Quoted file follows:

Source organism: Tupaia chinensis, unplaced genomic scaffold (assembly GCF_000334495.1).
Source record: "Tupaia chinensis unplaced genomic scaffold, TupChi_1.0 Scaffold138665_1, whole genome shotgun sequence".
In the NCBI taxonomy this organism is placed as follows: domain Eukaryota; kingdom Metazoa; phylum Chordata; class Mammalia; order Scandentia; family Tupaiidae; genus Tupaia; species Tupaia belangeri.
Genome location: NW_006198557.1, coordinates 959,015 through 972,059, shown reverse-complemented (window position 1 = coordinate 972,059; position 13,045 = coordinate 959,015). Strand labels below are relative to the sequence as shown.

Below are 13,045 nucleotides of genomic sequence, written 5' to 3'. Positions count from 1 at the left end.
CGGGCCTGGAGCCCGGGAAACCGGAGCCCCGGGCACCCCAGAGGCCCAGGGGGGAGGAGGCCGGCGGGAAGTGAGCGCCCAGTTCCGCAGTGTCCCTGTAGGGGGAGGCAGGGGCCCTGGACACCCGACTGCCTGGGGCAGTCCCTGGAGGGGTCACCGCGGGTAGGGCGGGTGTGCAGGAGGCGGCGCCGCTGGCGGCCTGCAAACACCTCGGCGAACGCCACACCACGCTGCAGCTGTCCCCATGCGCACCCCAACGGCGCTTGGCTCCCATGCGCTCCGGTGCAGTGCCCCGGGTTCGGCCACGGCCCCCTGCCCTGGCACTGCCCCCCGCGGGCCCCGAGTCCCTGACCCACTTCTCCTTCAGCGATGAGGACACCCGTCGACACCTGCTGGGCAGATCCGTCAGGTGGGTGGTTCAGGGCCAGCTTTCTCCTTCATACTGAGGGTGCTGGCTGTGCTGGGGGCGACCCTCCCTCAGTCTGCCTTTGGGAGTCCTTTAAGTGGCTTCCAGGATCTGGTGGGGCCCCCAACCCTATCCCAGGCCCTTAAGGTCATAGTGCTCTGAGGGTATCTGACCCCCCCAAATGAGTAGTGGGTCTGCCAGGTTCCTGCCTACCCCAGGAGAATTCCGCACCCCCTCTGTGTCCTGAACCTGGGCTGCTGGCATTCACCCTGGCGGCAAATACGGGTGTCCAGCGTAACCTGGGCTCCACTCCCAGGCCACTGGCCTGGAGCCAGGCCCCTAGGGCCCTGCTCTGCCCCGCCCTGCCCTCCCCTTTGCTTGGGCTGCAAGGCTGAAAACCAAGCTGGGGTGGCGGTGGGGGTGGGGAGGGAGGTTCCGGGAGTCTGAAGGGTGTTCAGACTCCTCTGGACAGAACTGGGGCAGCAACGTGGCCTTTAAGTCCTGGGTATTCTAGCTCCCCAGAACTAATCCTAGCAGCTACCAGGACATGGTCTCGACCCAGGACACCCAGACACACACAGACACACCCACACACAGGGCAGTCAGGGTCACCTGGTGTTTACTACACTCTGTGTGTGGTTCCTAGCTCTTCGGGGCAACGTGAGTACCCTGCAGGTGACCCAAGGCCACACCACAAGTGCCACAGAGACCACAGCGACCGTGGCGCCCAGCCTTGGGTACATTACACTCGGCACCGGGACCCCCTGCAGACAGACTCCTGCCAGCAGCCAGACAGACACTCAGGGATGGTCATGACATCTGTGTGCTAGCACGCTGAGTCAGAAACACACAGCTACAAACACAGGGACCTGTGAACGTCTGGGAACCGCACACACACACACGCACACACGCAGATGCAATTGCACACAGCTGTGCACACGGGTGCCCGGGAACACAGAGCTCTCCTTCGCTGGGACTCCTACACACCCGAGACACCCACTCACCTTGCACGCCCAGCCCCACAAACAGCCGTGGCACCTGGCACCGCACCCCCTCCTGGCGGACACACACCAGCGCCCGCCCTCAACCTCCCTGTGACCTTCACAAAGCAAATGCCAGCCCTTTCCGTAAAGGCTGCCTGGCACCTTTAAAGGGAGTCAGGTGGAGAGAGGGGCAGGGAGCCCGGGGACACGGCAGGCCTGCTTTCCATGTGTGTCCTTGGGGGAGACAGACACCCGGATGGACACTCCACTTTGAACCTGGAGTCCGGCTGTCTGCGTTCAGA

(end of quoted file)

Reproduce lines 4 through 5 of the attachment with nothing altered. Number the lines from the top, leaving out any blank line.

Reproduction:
Genome location: NW_006198557.1, coordinates 959,015 through 972,059, shown reverse-complemented (window position 1 = coordinate 972,059; position 13,045 = coordinate 959,015). Strand labels below are relative to the sequence as shown.

Below are 13,045 nucleotides of genomic sequence, written 5' to 3'. Positions count from 1 at the left end.